What makes the combination of Microsoft technologies and partners such a powerful enabler for innovation in insurance firms?
Amy Stokes-Waters: Microsoft’s focus on partner-led engagements means that it can keep its attention on developing great products while enabling partners to drive consumption of those technologies, widening their reach in terms of skills, and allowing partners to leverage additional technologies and provide complete end-to-end solutions for both digital transformation and security.
Wim Geukens: Being in the Microsoft partner ecosystem allows us to get the highest level of support when taking Microsoft’s offerings to insurance companies. In turn, these companies accelerate their digital transformation tremendously.
By collaborating to win with Microsoft, VeriPark brings the full power of new technologies such as AI and ML to insurers in a much easier way. We empower them to provide premium digital experiences to transform customer journeys that were never imagined before and give insurers a perfect chance to impress their customers while differentiating themselves from the competition.
Edwin Benson: The EY Insurance Nexus solution, built on key Microsoft technologies including Azure and Dynamics 365, gives insurers the capabilities they need to quickly and cost-effectively bring new products to market – and do so without having to incur the time and cost of building and implementing a new on-premises technology suite.
Phil Fry: Microsoft’s partners have a wealth of expertise and technological capability that complement and augment the power of Microsoft solutions such as Teams. With 25 years’ experience of helping financial services, and other industries, comply with regulatory requirements, Verint recognised the new opportunities for service innovation, enabled by the collaborative environment offered by Teams. At the same time, we were also acutely aware of the gap it opened between those capabilities and the need to comply with increasingly stringent regulations governing communication capture and recording. Working in partnership with Microsoft, Verint has developed the capabilities needed to bridge this gap and ensure that insurance, financial services and other regulated businesses can exploit the power of Microsoft Teams and remain compliant with applicable regulations.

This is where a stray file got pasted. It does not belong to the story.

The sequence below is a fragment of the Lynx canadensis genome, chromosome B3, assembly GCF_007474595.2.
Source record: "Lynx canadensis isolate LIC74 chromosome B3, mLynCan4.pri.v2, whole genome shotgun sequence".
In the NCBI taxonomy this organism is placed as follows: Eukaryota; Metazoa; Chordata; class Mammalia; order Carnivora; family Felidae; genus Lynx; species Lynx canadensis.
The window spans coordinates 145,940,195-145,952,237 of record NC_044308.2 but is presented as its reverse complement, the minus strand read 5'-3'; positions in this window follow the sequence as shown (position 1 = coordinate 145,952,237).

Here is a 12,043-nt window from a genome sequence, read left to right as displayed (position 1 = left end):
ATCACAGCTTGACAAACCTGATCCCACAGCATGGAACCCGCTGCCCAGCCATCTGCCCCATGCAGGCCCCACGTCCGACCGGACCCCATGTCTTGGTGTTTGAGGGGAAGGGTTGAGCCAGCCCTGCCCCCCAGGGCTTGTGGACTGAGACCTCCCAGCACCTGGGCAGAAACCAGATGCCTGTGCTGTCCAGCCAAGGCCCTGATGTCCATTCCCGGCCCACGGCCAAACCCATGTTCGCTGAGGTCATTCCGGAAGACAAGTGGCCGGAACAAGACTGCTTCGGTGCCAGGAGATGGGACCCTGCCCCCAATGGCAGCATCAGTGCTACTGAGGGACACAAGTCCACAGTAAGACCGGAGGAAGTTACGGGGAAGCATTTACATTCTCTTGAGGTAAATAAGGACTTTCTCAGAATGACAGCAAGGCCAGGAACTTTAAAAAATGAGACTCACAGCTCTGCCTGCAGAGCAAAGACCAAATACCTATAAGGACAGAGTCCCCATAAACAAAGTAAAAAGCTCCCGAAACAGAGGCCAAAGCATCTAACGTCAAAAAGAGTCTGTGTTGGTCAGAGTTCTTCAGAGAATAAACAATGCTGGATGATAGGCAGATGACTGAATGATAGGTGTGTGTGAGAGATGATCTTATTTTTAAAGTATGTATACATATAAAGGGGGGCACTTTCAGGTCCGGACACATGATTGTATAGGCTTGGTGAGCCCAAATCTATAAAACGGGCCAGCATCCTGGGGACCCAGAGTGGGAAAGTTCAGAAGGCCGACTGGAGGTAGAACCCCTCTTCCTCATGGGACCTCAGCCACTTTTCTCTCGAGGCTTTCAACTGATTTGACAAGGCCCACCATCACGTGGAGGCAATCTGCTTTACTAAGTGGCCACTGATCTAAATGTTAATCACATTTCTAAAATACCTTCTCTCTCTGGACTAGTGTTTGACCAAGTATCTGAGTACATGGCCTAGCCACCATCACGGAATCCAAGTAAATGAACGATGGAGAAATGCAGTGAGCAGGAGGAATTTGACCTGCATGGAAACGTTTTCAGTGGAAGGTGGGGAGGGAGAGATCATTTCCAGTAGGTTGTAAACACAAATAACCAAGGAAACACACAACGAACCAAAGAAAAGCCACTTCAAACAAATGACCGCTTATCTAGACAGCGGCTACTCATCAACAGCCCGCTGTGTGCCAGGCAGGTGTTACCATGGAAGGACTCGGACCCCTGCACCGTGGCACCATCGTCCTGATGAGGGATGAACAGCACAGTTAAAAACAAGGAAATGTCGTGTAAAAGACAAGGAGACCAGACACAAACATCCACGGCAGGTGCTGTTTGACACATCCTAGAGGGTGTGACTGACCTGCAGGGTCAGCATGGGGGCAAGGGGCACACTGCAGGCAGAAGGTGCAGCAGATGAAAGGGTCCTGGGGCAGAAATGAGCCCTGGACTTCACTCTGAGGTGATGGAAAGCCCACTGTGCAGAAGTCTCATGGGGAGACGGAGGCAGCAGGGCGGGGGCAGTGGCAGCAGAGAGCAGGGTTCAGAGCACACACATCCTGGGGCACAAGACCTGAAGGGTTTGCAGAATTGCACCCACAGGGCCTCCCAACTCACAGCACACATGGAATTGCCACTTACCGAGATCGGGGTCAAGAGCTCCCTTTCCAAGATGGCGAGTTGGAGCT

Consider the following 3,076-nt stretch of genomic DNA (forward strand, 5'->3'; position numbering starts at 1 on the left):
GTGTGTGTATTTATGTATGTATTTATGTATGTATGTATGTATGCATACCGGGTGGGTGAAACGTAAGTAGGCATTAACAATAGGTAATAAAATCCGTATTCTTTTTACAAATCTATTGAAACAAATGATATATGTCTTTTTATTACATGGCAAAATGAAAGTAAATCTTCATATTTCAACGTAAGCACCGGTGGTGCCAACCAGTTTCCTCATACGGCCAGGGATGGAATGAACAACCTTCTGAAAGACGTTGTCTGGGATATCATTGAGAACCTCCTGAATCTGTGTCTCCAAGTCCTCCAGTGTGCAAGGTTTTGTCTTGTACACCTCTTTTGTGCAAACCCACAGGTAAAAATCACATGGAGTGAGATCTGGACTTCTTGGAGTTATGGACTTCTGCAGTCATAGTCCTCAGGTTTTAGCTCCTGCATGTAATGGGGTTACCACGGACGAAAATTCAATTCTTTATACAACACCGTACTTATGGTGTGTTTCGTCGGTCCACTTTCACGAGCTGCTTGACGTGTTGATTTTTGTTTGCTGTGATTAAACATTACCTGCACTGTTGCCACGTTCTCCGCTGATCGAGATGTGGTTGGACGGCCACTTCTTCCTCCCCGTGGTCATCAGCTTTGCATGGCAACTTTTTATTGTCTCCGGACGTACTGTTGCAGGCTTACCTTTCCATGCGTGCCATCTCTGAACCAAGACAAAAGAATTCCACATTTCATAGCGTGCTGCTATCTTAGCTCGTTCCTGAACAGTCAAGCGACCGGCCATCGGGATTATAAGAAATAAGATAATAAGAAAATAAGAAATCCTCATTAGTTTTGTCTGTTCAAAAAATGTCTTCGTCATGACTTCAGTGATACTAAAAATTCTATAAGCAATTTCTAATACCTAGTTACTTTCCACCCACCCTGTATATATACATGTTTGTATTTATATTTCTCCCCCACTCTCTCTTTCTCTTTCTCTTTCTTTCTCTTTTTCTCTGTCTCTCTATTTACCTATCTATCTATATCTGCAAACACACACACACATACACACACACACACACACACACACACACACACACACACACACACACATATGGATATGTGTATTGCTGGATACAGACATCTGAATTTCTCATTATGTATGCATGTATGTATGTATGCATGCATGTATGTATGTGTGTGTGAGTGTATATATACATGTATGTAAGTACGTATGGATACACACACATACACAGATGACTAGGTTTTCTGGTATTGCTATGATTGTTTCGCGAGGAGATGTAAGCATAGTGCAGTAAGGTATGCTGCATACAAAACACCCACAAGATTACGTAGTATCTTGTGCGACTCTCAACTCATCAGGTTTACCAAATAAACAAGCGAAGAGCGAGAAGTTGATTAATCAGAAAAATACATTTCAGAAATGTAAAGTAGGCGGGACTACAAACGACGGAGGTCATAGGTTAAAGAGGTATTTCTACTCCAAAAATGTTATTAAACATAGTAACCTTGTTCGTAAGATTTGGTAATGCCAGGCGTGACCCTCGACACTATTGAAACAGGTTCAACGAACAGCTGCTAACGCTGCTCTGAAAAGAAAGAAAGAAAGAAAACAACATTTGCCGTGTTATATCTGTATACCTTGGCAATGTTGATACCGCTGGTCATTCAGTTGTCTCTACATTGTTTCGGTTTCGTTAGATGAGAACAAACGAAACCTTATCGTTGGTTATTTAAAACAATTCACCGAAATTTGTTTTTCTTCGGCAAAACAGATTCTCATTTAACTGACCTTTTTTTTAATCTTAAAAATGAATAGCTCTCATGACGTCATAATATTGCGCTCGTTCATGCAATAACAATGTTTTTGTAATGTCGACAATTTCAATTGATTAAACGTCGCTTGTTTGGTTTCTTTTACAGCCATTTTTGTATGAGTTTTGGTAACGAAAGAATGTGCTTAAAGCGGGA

What is the most exciting area of innovation in insurance today?
Wim Geukens: In two words: connected insurance. Connected insurance is reshaping the industry, impacting the whole value chain. New IoT technologies such as connected cars, connected homes and wearables are being adopted by insurers to evolve within an increasingly competitive marketplace. They provide real-time, individualised data to insurers which can be used to offer products that suit their customers’ lifestyles and values, to enhance underwriting decisions and refine pricing.
Our omnichannel delivery solution, VeriChannel, helps insurers unify and enhance customer data collection, using the growing number of devices that are linked as part of IoT technology.
Amy Stokes-Waters: The increased uptake of wearable technology will certainly transform the health insurance industry beyond recognition, with companies such as Vitality already leading the charge. IoT is also set to play a big part in areas such as home and car insurance, providing real-time data about user behaviours to feed into risk-analysis on an individual basis.